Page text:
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Peter Davis

An writer at FOMOdrive

  • Nov 30, 2023
  • 2 min read

The Federation Council proposed to sharply increase fines for banks due to the security of transfers

The senators suggested a significant hike in penalties for banks that fail to adhere to transfer security regulations.

The Federation Council is of the opinion that this will compel banks to invest in the safeguarding of customer transactions.

Should the proposal be accepted, the largest banks could face fines in the tens of billions of rubles.

The Bank of Russia has not yet identified any "significant issues" in this area.

RBC reports that the Federation Council of the Russian Federation has proposed a tenfold increase in fines for banks that fail to comply with the laws and regulations of the Central Bank in order to enhance the security of online transactions made by their clients. This measure is intended to prevent fraudulent money transfers without the client's consent.

The explanatory note to the bill states that these requirements enhance security against various attacks, including software interception of messages, re-issuance of SIM cards, internal fraud, and social engineering.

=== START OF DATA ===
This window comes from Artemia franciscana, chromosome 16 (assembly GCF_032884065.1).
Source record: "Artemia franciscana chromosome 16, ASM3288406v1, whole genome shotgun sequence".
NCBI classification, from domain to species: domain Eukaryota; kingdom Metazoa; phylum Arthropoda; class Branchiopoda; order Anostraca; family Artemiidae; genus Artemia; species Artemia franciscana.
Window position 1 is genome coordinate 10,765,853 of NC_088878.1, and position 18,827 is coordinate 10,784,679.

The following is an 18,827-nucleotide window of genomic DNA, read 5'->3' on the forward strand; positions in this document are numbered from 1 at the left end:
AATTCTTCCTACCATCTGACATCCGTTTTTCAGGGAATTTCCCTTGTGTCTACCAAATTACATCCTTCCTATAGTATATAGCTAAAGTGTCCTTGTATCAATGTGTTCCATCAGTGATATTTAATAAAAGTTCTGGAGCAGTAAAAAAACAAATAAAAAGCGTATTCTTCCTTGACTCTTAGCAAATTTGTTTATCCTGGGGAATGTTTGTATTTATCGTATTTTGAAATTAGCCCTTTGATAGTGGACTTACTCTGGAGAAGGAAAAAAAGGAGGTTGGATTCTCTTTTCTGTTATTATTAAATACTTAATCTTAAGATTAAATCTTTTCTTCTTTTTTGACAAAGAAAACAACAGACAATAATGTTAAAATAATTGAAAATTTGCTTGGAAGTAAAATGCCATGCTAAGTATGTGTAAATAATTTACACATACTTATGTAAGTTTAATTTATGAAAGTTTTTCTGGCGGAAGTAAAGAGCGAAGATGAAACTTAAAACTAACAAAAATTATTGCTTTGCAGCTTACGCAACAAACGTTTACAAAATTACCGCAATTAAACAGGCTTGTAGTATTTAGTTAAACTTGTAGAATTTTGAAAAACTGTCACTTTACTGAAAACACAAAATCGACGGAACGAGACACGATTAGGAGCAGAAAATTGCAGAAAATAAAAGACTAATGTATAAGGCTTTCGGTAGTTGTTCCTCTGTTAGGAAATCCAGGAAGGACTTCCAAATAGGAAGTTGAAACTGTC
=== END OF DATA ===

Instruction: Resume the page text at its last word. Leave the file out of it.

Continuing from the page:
Due to the fact that the cost of work on the implementation or development of new technical means is often more than the amount of a possible fine, large banks are not in a rush to comply with the new requirements of the Central Bank.

Senator Artem Sheikin, one of the authors of the bill, stated that raising the fine would make it financially impractical to be so careless and would compel banks to more actively utilize solutions to prevent message spoofing.

The Central Bank suggested employing cryptographic safeguards or a more advanced qualified or unqualified electronic signature (ES) to combat fraudsters.

According to Fedor Muzalevsky, Director of the Technical Department of RTM Group, large banks do not utilize electronic signatures or cryptography due to both the high cost and technical difficulties. Cryptography can reduce the number of transactions customers make, resulting in a decrease in profits for the banks.

No existing product on the market currently offers a comprehensive solution, however, it is possible to create a custom application that would generate a unique token. The primary benefit of this technology for customers is that it would not be possible to conduct banking transactions from any other device.

Should the senators' proposal be accepted, the fines imposed on the biggest banks could amount to tens of billions of rubles.

The Bank of Russia does not currently observe any major issues with customers making online transactions, and does not impose penalties for information security breaches.

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